The Word Embodied

Wastelands of Discontent

Comfort, give comfort to my people. (Is 40:1)

A few years ago, Forbes magazine, that font of capitalist wisdom, entitled its seventy-fifth anniversary issue “Why We Feel so Bad When We Have It so Good.” It sported articles by some of the media luminaries of our time: Peggy Noonan, writer for Ronald Reagan, George Bush, and Dan Rather; the brilliant novelist John Updike, who reminded us of lawyers’ gorgeous fees, “like a black hole at the center of the business world, sucking dollars into it,” and the greed of corporate heads “who with giant salaries and rigged deals looted their companies as shamelessly as Third World dictators looted their impoverished countries”; the Nobel laureate Saul Bellow, writing of the disillusionment that comes from our cultural fascination with affluence; and the historian Gertrude Himmelfarb, warning us of the weary discontent haunting a nation surprised to discover that “economic and material goods are no compensation for social and moral ills.”

In so many ways we are a disconsolate people, members of a “joyless” economy whose models of fashion and rock stare with sullen eyes and false rage. We turn on ourselves in violence. Witness the geometric rises in homicide and suicide rates, the murder of our unborn by the millions and the moral disenfranchisement of our young.

Our very lives seem so externalized, so bereft of intrinsic value, that the technology of ending them has become alluring. The prospect of a Dr. Kevorkian to extinguish the pain or a Derek Humphry to ease our “final exit” is a deadly theme of half-serious jokes.

We may be an attractive people, Peggy Noonan mused, but we are somehow terribly sad. We have been formed as a people to expect happiness endlessly, but the search has caused only more misery. She links this to a deep cultural belief that this world is the only existence there is, our only chance to be happy, and “If that is what you believe, then you are not disappointed when the world does not give you a good measure of its riches, you are despairing.”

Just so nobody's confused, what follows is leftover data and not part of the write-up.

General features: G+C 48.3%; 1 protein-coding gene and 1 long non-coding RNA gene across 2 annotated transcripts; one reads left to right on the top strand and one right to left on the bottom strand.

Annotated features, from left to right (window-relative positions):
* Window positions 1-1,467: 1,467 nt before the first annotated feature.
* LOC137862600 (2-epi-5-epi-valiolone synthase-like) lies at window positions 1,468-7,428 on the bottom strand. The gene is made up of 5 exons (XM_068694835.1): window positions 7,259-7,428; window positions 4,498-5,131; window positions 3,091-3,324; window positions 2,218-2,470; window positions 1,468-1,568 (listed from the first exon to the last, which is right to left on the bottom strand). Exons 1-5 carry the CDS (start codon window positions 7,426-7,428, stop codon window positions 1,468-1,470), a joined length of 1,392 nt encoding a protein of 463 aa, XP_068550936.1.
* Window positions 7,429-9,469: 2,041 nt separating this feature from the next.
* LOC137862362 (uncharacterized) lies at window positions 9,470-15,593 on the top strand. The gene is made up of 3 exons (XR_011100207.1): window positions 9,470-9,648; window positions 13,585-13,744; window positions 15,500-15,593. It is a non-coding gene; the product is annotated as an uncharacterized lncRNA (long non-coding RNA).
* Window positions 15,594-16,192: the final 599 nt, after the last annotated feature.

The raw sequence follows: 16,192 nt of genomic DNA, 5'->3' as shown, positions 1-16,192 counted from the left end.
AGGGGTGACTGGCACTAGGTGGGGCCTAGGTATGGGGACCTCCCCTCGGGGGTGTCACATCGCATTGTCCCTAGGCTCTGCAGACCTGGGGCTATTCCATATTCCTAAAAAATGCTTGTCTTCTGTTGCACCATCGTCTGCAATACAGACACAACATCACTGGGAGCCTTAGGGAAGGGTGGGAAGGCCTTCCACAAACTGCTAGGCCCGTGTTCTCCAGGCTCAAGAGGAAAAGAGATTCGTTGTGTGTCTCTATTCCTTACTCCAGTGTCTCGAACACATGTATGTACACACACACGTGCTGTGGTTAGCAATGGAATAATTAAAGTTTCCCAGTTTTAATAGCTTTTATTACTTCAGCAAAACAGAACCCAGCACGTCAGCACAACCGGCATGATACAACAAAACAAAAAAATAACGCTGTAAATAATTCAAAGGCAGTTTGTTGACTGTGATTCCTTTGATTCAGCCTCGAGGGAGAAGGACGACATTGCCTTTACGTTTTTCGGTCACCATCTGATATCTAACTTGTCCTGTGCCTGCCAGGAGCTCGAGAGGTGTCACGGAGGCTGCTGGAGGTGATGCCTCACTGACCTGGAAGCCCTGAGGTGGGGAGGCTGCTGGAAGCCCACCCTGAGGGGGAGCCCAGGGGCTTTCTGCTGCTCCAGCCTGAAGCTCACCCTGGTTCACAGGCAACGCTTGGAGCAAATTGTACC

It is the despair of exile—from one’s homeland and one’s self—that is addressed in Second Isaiah’s “Book of Consolation.” And if the prophet’s is a living word, it speaks not only to a people over twenty-five centuries ago. It confronts us. This is what it means to appropriate holy scripture as our own: not a disembodied historical text, but a message that penetrates our own reality.

Certainly this encounter is appropriate for a community of faith bearing the very name of the Word made flesh and inhabiting countries whose national spirits were once influenced by the God of Moses and the prophets as well as the Father of Jesus.

We let voices cry out in our own wastelands: Isaiah calling us to prepare a way for the Lord, the writer of 2 Peter asking us to come to repentance, John the Baptizer proclaiming “a baptism which led to the forgiveness of sins.”

The happy paradox of it all is that repentance itself is the beginning of hope. The moment we recognize our insufficiency and failure, we can own up to our exiled condition, from which we long to return. Sin’s acknowledgment is the birth of renewal.

Even more, as men and women of faith, we affirm that the longing born of repentance will not go unanswered by a God who would have us “fear not,” who would shepherd us, carry us, gather us into loving arms. God wants none of us to perish, no good of us to be lost. As the spirituality of Alcoholics Anonymous reveals, the admission of our unmanageable exile invites us to hope for “one more powerful yet to come.”

Thus we cannot save ourselves. We know we are not the Messiah. But in the promise that has been given, in the covenant that has been offered, we can find our voice and speak once again the truth that the great ones before us like Isaiah and the Baptizer have given to our ancestors.

It was Lee Atwater, maker of presidents, inventor of “kicking butt” and Willie Horton campaigns, hobnobber with rock stars, who—finally brought low by the ravages of brain cancer—spoke most forcefully to a people that had given itself over to the illusions of power, wealth, and prestige.

In “Lee Atwater’s Last Campaign” (Life, February 1991), he revealed his anguish, not over his own fate but over the fate of our age—our moral decay, our exile from love, our loss of compassion and friendship. He seemed to search for voices that would be raised in hope despite our own wilderness. “I don’t know who will lead us through the ’90s, but they must be made to speak to this spiritual vacuum at the heart of American society, this tumor of the soul.”

Who will do this, if not those who know their own vulnerability and sinfulness? Who, if not those who have hope in the providence of God and the possibility of reform in the human heart? Who, if not us

John Kavanaugh, SJ

Father Kavanaugh was a professor of Philosophy at St. Louis University in St. Louis. He reached many people during his lifetime.

 

**From Saint Louis University

Kristin Clauson